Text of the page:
I am a child of the 80’s and how nice to be reminded about some of the ‘celebrities’ and ‘TV personalities’ of that era. I too wonder what became of them, and where they might be. I look forward to finding out if anyone writes back about their where abouts.

    For a very brief and not so glorious moment of my childhood, I was a regular on “Yelijoch Gizze” program on TV. When the opportunity presented itself, I could not wait to meet Abbaba Tesfaye in person! He was as close as I came to ‘celebrity’ worship, and naively thought it would be magic to interact with him in person. Oh how wrong I was.

    It was fun hanging out with Turufat, Sahlemariam, and other children featured in the program. We all witnessed Abbaba Tesfaye narrate his famous children’s stories to a solitary TV camera pretending that he could actually, through the camera lens, see and talk to the children watching him from their living rooms. Off camera, however, I found that man to be cold, serious, and not so friendly to children at all!!! Can you believe that??? Sahlemariam, with her very serious face, was more friendly and compassionate to children than he was. Every one knew to leave him alone after he recorded his story telling sessions and he often disappeared somewhere in the offices away from the children.

    I nipped my little ‘celebrity’ worship in the bud then and there, and I have taken that lesson with me even across the ocean to the land of celebrity worship. So thanks Abbaba Tesfaye for an early invaluable lesson!

    Turufat once made me and other nerdy looking kids (not thrilled to have been lumped in the nerdy looking group) read on TV Amharic poetry that was written by other kids from around the country and sent to the program through mail. She told us to lie and say we wrote it!!!! (Sorrry Turufiye if you are reading this :-(.) Even then I knew what we were doing was wrong. I hated doing it, and wondered if the actual kids who wrote the poems were watching me on TV with disbelief.

    The whole charade and the absolutely dull programs were beginning to be a bore, and I was not disappointed when they stopped calling me to be part of the program.

    I wonder if they have better quality children’s program on Ethiopian TV now a days for those who can not afford satellite TV……..

    hmmmm….

  • 2. Mengedegna  |  December 20, 2008 at 5:53 am

    Tiru tiwusta neuw, abesheet. Yihew eneim be’shewa la’y dessei, tachun be’borena eyalku, sigoogle ezih dedjish la’y kettef alku be’tizeta.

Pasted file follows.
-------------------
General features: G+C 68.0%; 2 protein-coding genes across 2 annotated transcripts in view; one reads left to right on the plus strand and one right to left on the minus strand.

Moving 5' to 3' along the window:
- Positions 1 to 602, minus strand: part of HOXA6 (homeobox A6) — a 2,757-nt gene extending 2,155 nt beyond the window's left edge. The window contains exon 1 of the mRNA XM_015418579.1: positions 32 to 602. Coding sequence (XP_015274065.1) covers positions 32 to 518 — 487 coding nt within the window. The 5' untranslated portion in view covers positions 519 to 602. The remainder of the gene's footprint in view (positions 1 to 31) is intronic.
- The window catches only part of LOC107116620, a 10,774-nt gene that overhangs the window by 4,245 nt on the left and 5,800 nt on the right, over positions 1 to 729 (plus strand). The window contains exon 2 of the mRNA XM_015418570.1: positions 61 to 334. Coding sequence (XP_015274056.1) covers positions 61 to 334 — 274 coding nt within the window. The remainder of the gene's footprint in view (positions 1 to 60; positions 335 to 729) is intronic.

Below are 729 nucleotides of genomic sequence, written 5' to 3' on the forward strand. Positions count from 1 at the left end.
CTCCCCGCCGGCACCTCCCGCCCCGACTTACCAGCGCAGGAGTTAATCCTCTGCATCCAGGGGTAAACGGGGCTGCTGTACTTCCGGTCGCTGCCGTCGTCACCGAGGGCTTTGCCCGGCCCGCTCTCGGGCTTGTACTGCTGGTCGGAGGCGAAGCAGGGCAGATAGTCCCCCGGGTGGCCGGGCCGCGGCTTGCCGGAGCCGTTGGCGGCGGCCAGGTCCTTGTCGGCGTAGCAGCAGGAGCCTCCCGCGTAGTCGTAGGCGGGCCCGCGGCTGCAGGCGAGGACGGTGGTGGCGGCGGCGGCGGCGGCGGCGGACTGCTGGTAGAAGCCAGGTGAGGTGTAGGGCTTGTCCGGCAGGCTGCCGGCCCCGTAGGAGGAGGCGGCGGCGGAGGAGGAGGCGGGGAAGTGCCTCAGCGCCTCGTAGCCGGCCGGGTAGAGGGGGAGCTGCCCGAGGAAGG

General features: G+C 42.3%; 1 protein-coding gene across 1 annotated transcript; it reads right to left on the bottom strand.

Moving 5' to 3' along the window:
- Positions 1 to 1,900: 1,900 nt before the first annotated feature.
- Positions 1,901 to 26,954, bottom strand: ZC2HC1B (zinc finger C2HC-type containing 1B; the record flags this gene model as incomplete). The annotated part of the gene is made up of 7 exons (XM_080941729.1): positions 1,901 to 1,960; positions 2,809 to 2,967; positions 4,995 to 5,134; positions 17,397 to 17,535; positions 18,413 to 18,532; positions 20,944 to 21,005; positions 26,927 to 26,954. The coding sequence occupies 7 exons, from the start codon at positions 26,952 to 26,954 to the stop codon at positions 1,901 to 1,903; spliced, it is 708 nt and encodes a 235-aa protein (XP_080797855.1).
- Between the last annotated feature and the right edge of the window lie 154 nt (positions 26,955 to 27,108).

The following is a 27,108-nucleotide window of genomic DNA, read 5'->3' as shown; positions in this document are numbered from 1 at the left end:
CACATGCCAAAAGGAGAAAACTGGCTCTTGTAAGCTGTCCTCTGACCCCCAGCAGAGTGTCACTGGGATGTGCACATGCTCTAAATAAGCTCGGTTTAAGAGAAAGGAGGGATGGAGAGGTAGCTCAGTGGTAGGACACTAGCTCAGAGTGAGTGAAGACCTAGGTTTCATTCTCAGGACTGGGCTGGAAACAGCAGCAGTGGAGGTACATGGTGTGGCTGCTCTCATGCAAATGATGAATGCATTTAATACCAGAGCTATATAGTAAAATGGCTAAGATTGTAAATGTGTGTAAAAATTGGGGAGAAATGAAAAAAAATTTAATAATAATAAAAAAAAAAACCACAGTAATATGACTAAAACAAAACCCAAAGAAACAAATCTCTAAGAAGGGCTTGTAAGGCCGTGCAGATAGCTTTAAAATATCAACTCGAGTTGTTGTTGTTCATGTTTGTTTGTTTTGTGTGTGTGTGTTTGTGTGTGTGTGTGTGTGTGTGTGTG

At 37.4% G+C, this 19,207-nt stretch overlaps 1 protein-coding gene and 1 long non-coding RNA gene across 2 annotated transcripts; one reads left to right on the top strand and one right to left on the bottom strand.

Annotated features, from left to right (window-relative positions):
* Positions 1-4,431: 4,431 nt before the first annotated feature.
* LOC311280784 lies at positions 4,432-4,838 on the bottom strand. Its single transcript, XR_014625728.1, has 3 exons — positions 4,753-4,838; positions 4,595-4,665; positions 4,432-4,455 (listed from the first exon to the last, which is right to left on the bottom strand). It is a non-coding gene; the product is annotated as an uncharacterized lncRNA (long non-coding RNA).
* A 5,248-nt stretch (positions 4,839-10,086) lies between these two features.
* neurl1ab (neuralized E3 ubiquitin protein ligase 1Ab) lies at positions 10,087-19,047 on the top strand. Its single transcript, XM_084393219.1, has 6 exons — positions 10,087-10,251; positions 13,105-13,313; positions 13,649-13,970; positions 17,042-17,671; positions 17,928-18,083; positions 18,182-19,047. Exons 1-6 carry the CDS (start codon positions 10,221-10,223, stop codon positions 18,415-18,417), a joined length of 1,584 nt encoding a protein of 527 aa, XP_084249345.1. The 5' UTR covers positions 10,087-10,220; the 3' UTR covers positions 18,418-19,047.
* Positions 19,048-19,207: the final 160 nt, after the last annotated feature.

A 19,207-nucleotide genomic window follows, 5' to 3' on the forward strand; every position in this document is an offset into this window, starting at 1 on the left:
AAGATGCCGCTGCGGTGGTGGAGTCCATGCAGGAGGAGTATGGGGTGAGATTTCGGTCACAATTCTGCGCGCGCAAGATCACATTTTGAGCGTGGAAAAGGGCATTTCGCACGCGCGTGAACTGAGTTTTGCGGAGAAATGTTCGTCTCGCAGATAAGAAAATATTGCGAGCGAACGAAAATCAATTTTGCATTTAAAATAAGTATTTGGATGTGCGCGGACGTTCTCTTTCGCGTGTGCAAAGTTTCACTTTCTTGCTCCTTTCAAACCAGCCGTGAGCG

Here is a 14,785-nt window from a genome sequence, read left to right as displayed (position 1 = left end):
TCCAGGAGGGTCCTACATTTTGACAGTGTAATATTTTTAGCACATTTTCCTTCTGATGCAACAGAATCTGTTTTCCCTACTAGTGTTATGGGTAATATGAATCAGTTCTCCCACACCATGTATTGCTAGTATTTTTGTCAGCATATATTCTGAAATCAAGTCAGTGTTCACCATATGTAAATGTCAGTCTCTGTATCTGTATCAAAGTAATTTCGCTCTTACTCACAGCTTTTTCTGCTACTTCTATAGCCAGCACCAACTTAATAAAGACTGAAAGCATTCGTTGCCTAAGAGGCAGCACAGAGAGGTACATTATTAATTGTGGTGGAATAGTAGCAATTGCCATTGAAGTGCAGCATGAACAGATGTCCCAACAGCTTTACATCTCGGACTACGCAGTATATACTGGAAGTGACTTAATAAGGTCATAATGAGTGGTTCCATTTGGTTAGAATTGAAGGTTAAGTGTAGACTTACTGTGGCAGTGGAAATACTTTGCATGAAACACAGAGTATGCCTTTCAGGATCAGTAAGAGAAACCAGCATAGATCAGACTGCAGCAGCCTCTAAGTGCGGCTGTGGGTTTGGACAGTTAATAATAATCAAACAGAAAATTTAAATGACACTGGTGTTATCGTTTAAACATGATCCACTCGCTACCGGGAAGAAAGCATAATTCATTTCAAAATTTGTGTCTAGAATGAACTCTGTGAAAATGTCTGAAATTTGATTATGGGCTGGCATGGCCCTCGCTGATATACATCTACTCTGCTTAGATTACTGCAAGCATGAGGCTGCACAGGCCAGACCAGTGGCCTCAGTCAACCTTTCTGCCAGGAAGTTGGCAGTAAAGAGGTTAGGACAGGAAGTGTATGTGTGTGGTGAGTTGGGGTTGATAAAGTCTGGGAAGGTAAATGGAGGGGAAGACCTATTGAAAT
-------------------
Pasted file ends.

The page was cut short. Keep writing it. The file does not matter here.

Now, I am not sure if it was Abebech Derara who first sang the song, but the one I recall watching on ETV’s “Hibre Tri-eat” was a (lead) singer from a Harar band who allegedly was killed with most of her band members during the civil war in 1991.

    Was that Abebech Derara or someone else? I know there was a tendency back then to have a song recorded by many other artists.

    Esti mela beyign, abesheet. Ye’tizeta mengedegna hognei Qerehu’esa.

  • 3. Anchi!  |  June 10, 2009 at 6:22 pm

    Anchi lij!
    Where in the heck did you get Sahile Mariam and Tirufat’s pictures?! The rest I can also find on the net. lol….Abebech Derara was interviewed by Alebachew wayyyyyyy back when they were both thin. See it at ethiotube.com. I always liked how she wore her hair natural yene zoma. Aster Kebede ahunim timechegnalech, yehonech chachut dimts. Also her video is up. hmm let me see. Kuri has been nicked Viagra by the dc diaspora. Limenih is keeping on best he can. Alemtsehay is a goddess for what she does, true artist. Abesheet you are the best for digging this up. I always love your blogs, ok? You are simply amazing on how you connect us to an innocnet times of our youth and bring matters to our attention in a humanistic sort of way.,peace

  • 4. whorwe  |  June 20, 2009 at 5:26 pm

    Okay, so the truth MAY have been revealed. What is going to happen next? How long have these hybrids been mixed within us? Are there any ‘good will’ halfbreeds in the mix. Another thing, WTF are we so preooccupied with the minute icons on the celeberty totem pole? What about the ones who are leading us to be bred to die? What about the POLITIANS? The ones who are really in charge.
    Obama is a freak with 200 tongues and 300 heads, but he’s still a puppet. Ans so are we (puppets). Like Jewel asks; “who will save your soul?” Obama is an affirmative action hire pin-up. You think the world dislikes blacks now, wait til this President gets done. Blacks will be walking targets. Yes, I am bi-racial.
    And Beyonce is a creature….a big ugly screetching one.

  • 5. DIDO  |  June 25, 2009 at 12:23 pm

    THANK YOU, not only the people i remember also the dream i had in old days they were pure,
    Go in peace

  • 6. mamush  |  February 24, 2012 at 11:31 pm

    Ohh I got that mixed feeling, It just took me back to 1980s when I was very small kid ordered by my father to dance with these legendary Ethiopian singers and entertainer. So what I can say now, just lived all those years to see beautiful days